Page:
We had coffee yesterday, and a nice chat; students such as this one are the reason teaching is worth the low salary and hassle.

I like to think I had some small part in this success story. And when s/he's the governor, I'm going to point and brag.

In the Deodorant Aisle

Dear Parental-Seeming Person,

I recognize that it's really hard to keep control of your four or five year old in the store. I can't tell you how to do it; my inability to figure out such things contributed to my decision not to have kids. Alas, it didn't do so for you.

But seriously, maybe you could just pick up your kid and prevent him from opening at least one deodorant stick of each type, pulling off the plastic guard thing, touching the deodorant and putting the stick right up to his snot-encrusted nose for a good sniff.

Maybe it's time to recognize that telling him repeatedly not to do that isn't working and actually take some action, now, while you're bigger than he is and could actually pick him up?

Best, B

PS. I'm really hoping you two weren't in the veggie aisle.

Monday, November 02, 2009

Choosing Shakespeare

I'm teaching our Shakepeare survey this coming term, and I'm supposed to have selected texts already. That would be easy were I using a big old anthology, but I've switched over to individual editions a while back for a variety of reasons.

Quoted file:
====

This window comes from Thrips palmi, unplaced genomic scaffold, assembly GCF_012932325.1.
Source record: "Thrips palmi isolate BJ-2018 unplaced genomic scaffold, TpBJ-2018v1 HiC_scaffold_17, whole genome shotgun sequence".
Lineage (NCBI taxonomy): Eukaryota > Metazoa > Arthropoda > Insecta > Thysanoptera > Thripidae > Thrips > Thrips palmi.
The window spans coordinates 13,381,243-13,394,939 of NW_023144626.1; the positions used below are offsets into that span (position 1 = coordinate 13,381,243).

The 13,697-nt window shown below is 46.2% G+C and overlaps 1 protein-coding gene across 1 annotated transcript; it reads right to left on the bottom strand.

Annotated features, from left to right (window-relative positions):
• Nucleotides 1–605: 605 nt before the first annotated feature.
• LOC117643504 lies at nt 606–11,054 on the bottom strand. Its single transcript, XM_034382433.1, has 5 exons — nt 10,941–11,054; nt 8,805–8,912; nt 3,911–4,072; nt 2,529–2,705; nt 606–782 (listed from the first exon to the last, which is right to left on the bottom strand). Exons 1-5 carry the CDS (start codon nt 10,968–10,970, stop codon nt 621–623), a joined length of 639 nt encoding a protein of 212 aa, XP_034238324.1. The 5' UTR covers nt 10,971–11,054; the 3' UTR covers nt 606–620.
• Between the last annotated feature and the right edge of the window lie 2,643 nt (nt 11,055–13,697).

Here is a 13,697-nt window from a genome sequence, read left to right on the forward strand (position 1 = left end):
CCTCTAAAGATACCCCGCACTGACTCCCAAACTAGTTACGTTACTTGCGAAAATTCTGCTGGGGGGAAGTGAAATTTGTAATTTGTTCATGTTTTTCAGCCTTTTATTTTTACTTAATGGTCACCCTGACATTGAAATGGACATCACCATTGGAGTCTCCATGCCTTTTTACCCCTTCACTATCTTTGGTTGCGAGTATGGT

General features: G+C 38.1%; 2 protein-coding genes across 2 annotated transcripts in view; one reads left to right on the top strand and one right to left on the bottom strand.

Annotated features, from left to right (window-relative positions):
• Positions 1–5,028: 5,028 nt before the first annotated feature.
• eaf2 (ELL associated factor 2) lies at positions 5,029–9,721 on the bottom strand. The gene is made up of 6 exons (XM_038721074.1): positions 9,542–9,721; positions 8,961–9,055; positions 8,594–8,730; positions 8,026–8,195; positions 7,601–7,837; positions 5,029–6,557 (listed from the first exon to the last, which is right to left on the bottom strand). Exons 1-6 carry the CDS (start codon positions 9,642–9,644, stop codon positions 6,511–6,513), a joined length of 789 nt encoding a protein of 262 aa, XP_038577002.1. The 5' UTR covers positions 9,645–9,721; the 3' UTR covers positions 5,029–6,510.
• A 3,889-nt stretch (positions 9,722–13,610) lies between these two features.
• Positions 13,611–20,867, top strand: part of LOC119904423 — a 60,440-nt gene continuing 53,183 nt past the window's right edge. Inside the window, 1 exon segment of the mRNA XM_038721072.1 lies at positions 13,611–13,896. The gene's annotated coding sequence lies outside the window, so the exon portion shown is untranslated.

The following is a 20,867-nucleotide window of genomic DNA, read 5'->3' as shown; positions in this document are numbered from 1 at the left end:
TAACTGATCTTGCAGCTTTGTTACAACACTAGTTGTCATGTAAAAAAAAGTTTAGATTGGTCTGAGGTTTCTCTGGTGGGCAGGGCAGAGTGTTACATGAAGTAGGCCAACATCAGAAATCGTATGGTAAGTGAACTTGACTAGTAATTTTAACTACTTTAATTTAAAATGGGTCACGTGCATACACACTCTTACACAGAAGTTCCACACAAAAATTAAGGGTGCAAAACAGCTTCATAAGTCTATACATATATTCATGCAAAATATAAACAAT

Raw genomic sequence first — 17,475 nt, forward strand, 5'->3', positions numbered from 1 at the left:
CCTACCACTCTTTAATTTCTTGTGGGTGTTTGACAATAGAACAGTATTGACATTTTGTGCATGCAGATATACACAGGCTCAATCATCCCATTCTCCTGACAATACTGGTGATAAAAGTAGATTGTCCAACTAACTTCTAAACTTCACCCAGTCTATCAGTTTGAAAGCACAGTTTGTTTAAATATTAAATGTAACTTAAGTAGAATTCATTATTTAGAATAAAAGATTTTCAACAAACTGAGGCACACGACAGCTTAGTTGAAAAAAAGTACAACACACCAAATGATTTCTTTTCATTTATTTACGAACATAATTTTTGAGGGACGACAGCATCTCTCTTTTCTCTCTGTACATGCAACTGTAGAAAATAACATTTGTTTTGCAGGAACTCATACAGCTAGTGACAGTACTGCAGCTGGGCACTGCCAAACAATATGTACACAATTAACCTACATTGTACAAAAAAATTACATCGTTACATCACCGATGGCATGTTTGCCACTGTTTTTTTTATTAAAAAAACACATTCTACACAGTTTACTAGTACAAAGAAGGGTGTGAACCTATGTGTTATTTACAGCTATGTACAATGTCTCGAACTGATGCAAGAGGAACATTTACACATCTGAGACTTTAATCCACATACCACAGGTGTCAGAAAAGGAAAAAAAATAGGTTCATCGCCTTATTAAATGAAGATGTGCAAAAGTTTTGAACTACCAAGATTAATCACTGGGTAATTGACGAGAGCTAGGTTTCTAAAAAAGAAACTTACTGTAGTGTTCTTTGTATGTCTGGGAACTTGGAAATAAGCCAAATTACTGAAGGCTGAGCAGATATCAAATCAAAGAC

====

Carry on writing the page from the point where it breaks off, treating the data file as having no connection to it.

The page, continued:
I'm pretty sure of two texts already: R&J (because the theater dept is putting it on) and All's Well (because I've never taught it before, and I have a goal to teach all of the plays before I retire).

So, which texts should I teach? (I sometimes teach a grouping of sonnets, and sometimes Lucrece, so don't limit yourselves to plays.)

I usually figure on about 8 texts over the term. I like to teach texts that have some crossover in terms of themes or issues. So, for example, I like to teach Othello and The Winter's Tale to speak to issues of marital jealousy and familial violence.

Go wild! Tell me your fantasy Shakespeare survey, and why!

*** Edited to Add ***

I usually try to balance two histories, comedies, tragedies, and romances. Or I sub in Lucrece for a tragedy.

I really like the generational theme. I'm wondering if A&C would make a nice counter to R&J (grown up vs teen love/tragedy); I love to teach MfM, but would like to get in a nice, easy, and relaxing comedy, so I'm thinking AYLI. For histories, I typically pair 1H4 and H5, but with a generational theme, I think R2 and 1H4 would be a good pairing.

Here's the layout then, roughly (because R&J has to fit when it's playing on campus):

Some sonnets
All's Well

We have generational issues and "coming of age" themes through a number of the plays. We can look at AYLI, All's Well, R&J, 1H4, and WT in terms of finding oneself, identity, disguise, playing.

A&C, Cymbeline, and WT are linked through jealousies as well.

Cymbeline works as a nice way to rethink English history (it's lovely to pair with KJ, though).

Are there specific editions of any of these that stand out as superb and not too expensive? (I really like Orgel's WT, for example, but I haven't looked at the Arden 3s for most of these.)